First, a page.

It’s all about the old stories. The Old Testament is one of them, IMO. Not necessarily THE ONE, but a one. One that served me well in my youth and continues to serve others their whole lives.

    Note that the old stories give us MacGuffins.

    The present me feels, man the tool maker’s greatest attribute is her tool of language. The medium is more powerful than its message.

    And through the limits of language, the message, in the words of George Carlin, often conceals more than it reveals.

    Two quotes:

    Our core freedom – our autonomy of mind and spirit – is not granted to us by the State or the Oligarchs. It is not theirs to give. It is not a reward for good behavior or an allocation from a central pot. It is, as Kant writes, our birthright. It has always been our birthright. It cannot be taken away.
    But we can give it away.
    -Ben Hunt

    I recall an audience member once asking Joseph Campbell, that great student of myth, ''Do you believe in God?" “Which one,” he responded, “there have been hundreds of thousands, you know.” Immediately we were transported to a different plane.
    ~James Hollis

    Peace,

    Jim

  68. Not the sort of returns anyone would associate with a “hedge” fund. This type of asset allocation doesn’t work. At all. In a deleveraging cycle.

    https://www.bloomberg.com/news/articles/2022-06-02/tiger-global-losses-for-the-year-reach-52-after-drop-in-may?srnd=premium&sref=iK07QD37

    In case the link is behind a pay wall, a Tiger Cub is down 52% YTD, long all sorts of companies that trade on multiples of revenue both public and private.

    Oh, and they are creating side pockets for all of the private equity positions where there is no bid. If you want your money back, you can’t get it! But, they did lower the management fee 50 bps so there is that.

  69. Jim,

    Not sure if you thought my posting that video had anything to do with the content… it didn’t. It was absolutely to show how this GenX and a few of my friends have completely BITFD and disappeared before anyone noticed while leaving some very talented people from later generations (Y/Z) around to build it up quite skillfully. And then went into my usual too much detail of my observations of how I come to that conclusion.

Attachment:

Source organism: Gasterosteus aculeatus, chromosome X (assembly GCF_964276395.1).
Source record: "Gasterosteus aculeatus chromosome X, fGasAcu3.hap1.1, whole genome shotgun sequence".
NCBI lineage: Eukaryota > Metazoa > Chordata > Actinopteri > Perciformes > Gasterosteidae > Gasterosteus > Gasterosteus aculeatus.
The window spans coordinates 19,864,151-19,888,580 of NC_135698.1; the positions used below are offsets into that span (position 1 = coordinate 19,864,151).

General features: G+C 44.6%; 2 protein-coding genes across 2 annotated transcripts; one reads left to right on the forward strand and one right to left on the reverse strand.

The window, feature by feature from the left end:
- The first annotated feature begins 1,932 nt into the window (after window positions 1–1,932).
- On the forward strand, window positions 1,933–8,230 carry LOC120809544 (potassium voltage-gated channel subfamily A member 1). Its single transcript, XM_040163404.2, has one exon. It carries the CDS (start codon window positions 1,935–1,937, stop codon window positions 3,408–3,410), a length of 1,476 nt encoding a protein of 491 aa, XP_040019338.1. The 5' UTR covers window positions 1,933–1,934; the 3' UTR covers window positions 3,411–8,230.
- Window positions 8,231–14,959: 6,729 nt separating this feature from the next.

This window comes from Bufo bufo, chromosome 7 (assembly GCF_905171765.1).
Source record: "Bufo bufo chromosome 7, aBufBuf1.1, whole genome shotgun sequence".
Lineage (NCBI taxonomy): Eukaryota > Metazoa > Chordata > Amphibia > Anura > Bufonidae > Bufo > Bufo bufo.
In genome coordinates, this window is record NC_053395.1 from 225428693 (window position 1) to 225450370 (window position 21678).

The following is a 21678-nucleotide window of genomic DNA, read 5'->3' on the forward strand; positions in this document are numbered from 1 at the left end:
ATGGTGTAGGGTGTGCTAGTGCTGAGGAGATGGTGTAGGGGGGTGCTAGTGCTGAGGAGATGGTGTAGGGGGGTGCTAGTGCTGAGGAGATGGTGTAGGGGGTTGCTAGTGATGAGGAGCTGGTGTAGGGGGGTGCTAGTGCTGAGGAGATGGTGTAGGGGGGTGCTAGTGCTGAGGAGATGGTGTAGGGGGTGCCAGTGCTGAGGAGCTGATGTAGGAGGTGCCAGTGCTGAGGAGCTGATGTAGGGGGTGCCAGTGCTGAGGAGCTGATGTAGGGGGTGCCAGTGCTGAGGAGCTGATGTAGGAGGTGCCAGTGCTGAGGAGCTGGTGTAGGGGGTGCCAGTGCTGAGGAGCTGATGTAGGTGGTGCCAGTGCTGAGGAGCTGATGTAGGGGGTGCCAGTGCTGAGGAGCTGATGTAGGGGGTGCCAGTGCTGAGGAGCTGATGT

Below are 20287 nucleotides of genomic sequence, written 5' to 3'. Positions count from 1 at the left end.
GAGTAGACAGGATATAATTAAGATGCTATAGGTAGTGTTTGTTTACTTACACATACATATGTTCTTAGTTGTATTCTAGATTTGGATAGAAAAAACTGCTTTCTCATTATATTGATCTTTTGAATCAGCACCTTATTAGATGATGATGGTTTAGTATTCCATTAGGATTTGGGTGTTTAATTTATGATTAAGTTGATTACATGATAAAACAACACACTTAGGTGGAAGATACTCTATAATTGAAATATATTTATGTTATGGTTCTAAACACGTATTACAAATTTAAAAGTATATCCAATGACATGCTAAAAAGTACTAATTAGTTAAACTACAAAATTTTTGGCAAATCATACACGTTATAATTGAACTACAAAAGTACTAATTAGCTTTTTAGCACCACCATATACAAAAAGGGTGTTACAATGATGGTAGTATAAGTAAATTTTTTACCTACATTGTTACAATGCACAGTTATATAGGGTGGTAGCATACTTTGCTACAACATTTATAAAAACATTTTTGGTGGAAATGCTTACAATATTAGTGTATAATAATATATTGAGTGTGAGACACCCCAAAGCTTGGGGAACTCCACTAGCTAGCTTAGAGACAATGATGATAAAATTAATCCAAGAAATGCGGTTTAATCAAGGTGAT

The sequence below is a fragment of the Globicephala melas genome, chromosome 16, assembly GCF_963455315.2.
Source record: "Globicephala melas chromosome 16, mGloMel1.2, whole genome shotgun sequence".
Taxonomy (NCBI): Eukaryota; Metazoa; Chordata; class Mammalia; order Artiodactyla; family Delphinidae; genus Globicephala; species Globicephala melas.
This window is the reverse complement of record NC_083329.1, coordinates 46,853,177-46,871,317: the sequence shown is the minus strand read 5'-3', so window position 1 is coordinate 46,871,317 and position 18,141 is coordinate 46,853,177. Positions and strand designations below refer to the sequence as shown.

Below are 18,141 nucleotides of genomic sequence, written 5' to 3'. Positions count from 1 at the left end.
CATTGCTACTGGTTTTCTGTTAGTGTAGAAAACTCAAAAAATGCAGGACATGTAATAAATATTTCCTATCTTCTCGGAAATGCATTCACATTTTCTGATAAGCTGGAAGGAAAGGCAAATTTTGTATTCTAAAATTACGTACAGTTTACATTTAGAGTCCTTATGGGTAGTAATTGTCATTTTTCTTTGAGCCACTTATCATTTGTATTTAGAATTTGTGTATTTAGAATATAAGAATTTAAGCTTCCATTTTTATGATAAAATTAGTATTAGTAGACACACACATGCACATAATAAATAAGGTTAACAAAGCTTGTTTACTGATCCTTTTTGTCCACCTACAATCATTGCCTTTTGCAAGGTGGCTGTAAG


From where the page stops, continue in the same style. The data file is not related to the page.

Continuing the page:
Cami and Adam are both amazing. It’s amazing to think about them in 7th grade, then through high school and college, and early career, to where they are now. It’s also refreshing to see that the life-altering trials that Karl (and others) from my GenX suffered that opened the doors for them to step into those roles.

    It’s why I hold out hope for the Indiana judiciary, and have come to a place of being ok with my fun dragging on indefinitely. The longer it sits there, the more future generations see and can learn and resolve to do it different. And they can decide that before becoming so embedded that it’s impossible for them to escape. And that usually happens when they are too naive to realize it.

  70. Avatar for Joel Joel says:

    BTC is not Bitcoin (sorry it’s long but that’s just how complex things go)

    “Cryptos” are just blockchain networks (web browsers also use cryptographic hashes for security; the use of cryptographic hashes is not particular novel). The value of a network is derived from users using a network. In a free market, users exchange their goods or services, via fiat, for the ability to process a transaction on a public blockchain because of their self-interest (the utility of a transaction > cost of transaction). What will drive the value of each blockchain network? The competitiveness of its useable, security, scalability, and cost. What was novel about Bitcoin? It laid outs a brilliant economic model to incentivize trust between unrelated third parties. Bitcoin uses computer code to drive via economic incentives unrelated miners to consensus about the validity of transactions being processed.

    The Bitcoin Civil War
    Back in July of 2017, bitcoin miners locked-in a software upgrade called the Bitcoin Improvement Proposal (BIP) 91, which created “Segwit.” Segwit enables layer 2 networks to run onto of the bitcoin blockchain protocol, such as the Lightning Network (which does not work well or securely). The Bitcoin protocol split into two camps – those that adopted the “digital gold” narrative and kept small blocks (trying to do transactions on layer 2) and those that wanted bitcoin to remain a transactional network. Bitcoin Cash did not add Segwit, instead they upgraded the original bitcoin protocol to allow larger blocks (i.e. more data = transactions per block). Later in November of 2018, Roger Ver’s camp declined to further increase the block size of the Bitcoin Cash network, while another group decided to continue upgrading the block size on the original bitcoin protocol. This “big blockers” have allowed the original bitcoin protocol to continue to upgrade the size of the blocks being processed (block size was never mentioned in the white paper). This blockchain processed one block of 3.82GB on April 5, 2022, which contained 2,512,670 transactions (Block #733689).